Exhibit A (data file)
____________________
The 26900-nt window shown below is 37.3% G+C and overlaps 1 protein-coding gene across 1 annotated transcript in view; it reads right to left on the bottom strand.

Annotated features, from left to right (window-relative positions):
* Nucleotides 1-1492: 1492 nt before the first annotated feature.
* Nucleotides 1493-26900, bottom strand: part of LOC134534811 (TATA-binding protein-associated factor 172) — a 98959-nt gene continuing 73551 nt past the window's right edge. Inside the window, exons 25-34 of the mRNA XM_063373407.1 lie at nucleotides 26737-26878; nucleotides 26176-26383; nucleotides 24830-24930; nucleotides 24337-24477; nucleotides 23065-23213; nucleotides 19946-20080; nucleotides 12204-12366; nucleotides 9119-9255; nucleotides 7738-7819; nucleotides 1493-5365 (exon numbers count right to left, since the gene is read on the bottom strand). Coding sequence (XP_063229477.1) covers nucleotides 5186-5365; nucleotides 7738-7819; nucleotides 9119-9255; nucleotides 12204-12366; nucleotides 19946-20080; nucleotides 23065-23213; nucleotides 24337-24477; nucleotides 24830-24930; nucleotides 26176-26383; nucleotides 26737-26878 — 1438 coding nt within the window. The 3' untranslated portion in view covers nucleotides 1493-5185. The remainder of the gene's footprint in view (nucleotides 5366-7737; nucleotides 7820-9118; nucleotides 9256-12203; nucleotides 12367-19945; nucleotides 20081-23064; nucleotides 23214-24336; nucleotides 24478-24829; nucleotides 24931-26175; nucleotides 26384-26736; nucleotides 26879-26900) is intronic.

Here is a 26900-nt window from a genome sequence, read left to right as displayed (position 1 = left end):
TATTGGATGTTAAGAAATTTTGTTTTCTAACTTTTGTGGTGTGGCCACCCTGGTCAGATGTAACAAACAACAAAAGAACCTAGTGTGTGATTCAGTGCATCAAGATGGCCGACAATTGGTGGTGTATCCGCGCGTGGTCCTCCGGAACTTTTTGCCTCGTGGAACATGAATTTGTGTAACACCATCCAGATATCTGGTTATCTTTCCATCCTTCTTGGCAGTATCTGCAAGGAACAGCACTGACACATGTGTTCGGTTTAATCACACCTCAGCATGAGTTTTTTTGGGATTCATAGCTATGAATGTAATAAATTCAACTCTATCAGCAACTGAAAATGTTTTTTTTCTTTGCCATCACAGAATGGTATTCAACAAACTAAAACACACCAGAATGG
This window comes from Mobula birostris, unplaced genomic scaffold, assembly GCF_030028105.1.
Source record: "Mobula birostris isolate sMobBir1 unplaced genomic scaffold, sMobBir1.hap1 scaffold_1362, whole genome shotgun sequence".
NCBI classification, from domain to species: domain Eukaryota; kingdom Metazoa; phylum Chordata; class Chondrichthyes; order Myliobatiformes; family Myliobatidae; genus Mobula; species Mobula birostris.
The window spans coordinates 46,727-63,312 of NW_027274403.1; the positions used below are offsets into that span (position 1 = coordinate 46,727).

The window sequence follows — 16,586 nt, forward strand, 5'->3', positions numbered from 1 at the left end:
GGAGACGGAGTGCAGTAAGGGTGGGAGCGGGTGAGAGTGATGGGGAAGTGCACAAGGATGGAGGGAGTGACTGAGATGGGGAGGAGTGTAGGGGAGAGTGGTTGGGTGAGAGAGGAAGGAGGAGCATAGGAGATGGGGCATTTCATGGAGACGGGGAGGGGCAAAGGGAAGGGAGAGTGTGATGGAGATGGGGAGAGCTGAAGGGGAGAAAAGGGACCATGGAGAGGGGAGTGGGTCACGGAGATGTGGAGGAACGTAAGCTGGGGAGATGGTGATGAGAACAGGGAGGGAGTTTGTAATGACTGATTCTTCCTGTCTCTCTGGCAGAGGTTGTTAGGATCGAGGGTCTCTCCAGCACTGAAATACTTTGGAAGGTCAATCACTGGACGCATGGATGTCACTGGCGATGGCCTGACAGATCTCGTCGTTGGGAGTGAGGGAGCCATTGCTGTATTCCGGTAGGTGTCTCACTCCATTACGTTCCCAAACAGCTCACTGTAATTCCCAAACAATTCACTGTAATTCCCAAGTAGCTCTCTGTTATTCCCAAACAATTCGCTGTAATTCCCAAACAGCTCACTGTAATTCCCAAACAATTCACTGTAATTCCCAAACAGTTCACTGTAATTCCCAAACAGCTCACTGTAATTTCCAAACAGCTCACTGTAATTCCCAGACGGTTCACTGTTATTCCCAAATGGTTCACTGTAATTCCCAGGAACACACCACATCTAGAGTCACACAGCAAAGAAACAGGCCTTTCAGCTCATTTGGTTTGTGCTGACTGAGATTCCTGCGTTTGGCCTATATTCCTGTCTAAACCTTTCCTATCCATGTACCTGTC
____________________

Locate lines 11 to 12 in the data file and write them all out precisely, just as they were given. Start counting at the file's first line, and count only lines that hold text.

The window sequence follows — 16,586 nt, forward strand, 5'->3', positions numbered from 1 at the left end:
GGAGACGGAGTGCAGTAAGGGTGGGAGCGGGTGAGAGTGATGGGGAAGTGCACAAGGATGGAGGGAGTGACTGAGATGGGGAGGAGTGTAGGGGAGAGTGGTTGGGTGAGAGAGGAAGGAGGAGCATAGGAGATGGGGCATTTCATGGAGACGGGGAGGGGCAAAGGGAAGGGAGAGTGTGATGGAGATGGGGAGAGCTGAAGGGGAGAAAAGGGACCATGGAGAGGGGAGTGGGTCACGGAGATGTGGAGGAACGTAAGCTGGGGAGATGGTGATGAGAACAGGGAGGGAGTTTGTAATGACTGATTCTTCCTGTCTCTCTGGCAGAGGTTGTTAGGATCGAGGGTCTCTCCAGCACTGAAATACTTTGGAAGGTCAATCACTGGACGCATGGATGTCACTGGCGATGGCCTGACAGATCTCGTCGTTGGGAGTGAGGGAGCCATTGCTGTATTCCGGTAGGTGTCTCACTCCATTACGTTCCCAAACAGCTCACTGTAATTCCCAAACAATTCACTGTAATTCCCAAGTAGCTCTCTGTTATTCCCAAACAATTCGCTGTAATTCCCAAACAGCTCACTGTAATTCCCAAACAATTCACTGTAATTCCCAAACAGTTCACTGTAATTCCCAAACAGCTCACTGTAATTTCCAAACAGCTCACTGTAATTCCCAGACGGTTCACTGTTATTCCCAAATGGTTCACTGTAATTCCCAGGAACACACCACATCTAGAGTCACACAGCAAAGAAACAGGCCTTTCAGCTCATTTGGTTTGTGCTGACTGAGATTCCTGCGTTTGGCCTATATTCCTGTCTAAACCTTTCCTATCCATGTACCTGTC